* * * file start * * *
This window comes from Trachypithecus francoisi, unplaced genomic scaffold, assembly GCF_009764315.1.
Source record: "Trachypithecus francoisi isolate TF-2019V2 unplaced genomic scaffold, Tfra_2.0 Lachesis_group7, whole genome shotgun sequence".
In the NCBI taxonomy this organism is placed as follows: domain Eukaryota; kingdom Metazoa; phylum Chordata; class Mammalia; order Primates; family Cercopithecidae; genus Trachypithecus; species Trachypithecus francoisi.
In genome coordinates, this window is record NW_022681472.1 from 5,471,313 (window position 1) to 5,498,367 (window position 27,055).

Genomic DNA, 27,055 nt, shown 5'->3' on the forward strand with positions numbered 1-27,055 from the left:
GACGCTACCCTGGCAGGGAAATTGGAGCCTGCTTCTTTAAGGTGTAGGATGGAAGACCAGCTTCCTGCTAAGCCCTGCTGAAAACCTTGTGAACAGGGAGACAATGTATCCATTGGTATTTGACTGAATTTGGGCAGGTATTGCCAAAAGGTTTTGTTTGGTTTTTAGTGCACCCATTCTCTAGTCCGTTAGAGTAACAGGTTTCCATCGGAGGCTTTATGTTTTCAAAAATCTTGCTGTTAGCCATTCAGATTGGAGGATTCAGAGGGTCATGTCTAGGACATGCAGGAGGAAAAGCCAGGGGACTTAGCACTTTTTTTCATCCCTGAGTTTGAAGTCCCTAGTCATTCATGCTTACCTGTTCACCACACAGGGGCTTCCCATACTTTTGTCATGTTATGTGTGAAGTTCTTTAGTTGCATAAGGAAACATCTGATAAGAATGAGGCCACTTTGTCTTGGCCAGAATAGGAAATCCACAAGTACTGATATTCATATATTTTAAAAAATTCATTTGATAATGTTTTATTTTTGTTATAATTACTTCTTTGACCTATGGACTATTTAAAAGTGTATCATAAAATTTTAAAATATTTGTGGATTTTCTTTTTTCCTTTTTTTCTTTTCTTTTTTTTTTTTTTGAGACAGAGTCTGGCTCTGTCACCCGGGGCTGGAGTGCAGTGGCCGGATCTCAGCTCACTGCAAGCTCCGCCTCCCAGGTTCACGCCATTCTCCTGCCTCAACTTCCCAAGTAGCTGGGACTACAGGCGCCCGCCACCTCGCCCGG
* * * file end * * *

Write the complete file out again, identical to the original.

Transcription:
This window comes from Trachypithecus francoisi, unplaced genomic scaffold, assembly GCF_009764315.1.
Source record: "Trachypithecus francoisi isolate TF-2019V2 unplaced genomic scaffold, Tfra_2.0 Lachesis_group7, whole genome shotgun sequence".
In the NCBI taxonomy this organism is placed as follows: domain Eukaryota; kingdom Metazoa; phylum Chordata; class Mammalia; order Primates; family Cercopithecidae; genus Trachypithecus; species Trachypithecus francoisi.
In genome coordinates, this window is record NW_022681472.1 from 5,471,313 (window position 1) to 5,498,367 (window position 27,055).

Genomic DNA, 27,055 nt, shown 5'->3' on the forward strand with positions numbered 1-27,055 from the left:
GACGCTACCCTGGCAGGGAAATTGGAGCCTGCTTCTTTAAGGTGTAGGATGGAAGACCAGCTTCCTGCTAAGCCCTGCTGAAAACCTTGTGAACAGGGAGACAATGTATCCATTGGTATTTGACTGAATTTGGGCAGGTATTGCCAAAAGGTTTTGTTTGGTTTTTAGTGCACCCATTCTCTAGTCCGTTAGAGTAACAGGTTTCCATCGGAGGCTTTATGTTTTCAAAAATCTTGCTGTTAGCCATTCAGATTGGAGGATTCAGAGGGTCATGTCTAGGACATGCAGGAGGAAAAGCCAGGGGACTTAGCACTTTTTTTCATCCCTGAGTTTGAAGTCCCTAGTCATTCATGCTTACCTGTTCACCACACAGGGGCTTCCCATACTTTTGTCATGTTATGTGTGAAGTTCTTTAGTTGCATAAGGAAACATCTGATAAGAATGAGGCCACTTTGTCTTGGCCAGAATAGGAAATCCACAAGTACTGATATTCATATATTTTAAAAAATTCATTTGATAATGTTTTATTTTTGTTATAATTACTTCTTTGACCTATGGACTATTTAAAAGTGTATCATAAAATTTTAAAATATTTGTGGATTTTCTTTTTTCCTTTTTTTCTTTTCTTTTTTTTTTTTTTGAGACAGAGTCTGGCTCTGTCACCCGGGGCTGGAGTGCAGTGGCCGGATCTCAGCTCACTGCAAGCTCCGCCTCCCAGGTTCACGCCATTCTCCTGCCTCAACTTCCCAAGTAGCTGGGACTACAGGCGCCCGCCACCTCGCCCGG